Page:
Cape Ann and Angangueo emerge as characters in the film, places where we have much to gain by preserving the habitats of these unique ecosystems and where, through neglect, the loss will be devastating.

Beauty on the Wing is a film for all ages, created for all to gain a deeper understanding of the symbiotic relationship between habitats, wildflowers, and pollinators, and the vital role that they play in our interconnected ecosystems.

In seeking funding to finish the film, I am currently in the process of writing grant proposals. Recently, I was invited to join the Filmmakers Collaborative, which is a dynamic organization that is providing excellent advice and will also act as the fiscal sponsor for the film. Each filmmaker represented by the Filmmakers Collaborative has a project page on the FC website and I invite you to visit mine here: Filmmakers Collaborative.

Well hello there!

Female Mallard Nine ducklings Kim Smith
As much as I was surprised by this sweet glimpse of mama and her ducklings coming around a bend in the marsh, she was as equally surprised to see me, hidden behind a clump of tall grasses. One glance, and mom quickly departed with her nine (!!) newly emerged ducklings. Happy Earth Day!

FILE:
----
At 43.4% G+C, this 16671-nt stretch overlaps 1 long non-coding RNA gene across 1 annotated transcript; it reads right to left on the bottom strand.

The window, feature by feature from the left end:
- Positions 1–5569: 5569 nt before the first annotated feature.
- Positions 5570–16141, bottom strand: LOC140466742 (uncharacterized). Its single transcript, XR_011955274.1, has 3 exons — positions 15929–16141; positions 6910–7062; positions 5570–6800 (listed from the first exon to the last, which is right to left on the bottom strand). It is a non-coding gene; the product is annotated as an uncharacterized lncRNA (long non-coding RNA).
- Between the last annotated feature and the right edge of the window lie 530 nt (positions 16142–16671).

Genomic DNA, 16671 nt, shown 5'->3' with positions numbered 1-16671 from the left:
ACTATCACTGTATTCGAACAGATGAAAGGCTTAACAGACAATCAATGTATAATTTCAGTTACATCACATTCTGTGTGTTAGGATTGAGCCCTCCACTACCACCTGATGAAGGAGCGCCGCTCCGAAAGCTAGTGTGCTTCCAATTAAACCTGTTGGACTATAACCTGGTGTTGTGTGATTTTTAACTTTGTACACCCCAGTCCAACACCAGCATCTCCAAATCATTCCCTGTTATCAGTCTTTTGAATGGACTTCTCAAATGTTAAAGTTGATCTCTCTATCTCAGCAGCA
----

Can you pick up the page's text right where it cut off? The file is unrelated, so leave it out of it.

MY MONARCH BUTTERFLY FILM TRAILER!

Dear Friends,

I am super excited to write that today I am launching the trailer for my monarch butterfly documentary, Beauty on the Wing: Life Story of the Monarch Butterfly. I hope so much you enjoy watching as much as I have loved creating!

I am asking a huge favor of all my Good Morning Gloucester, Facebook, Twitter, and Instagram friends and that is to please share the trailer, hit all like buttons, and if you have time, to please comment.

In seeking funding to finish the film, I am currently in the process of writing grant proposals. Recently, I was invited to join the Filmmakers Collaborative, which is a tremendous and well-respected organization that is providing excellent advice and will also act as the fiscal sponsor for the film. Each filmmaker represented by the Filmmakers Collaborative has a project page on the FC website and I invite you to visit mine here: Filmmakers Collaborative.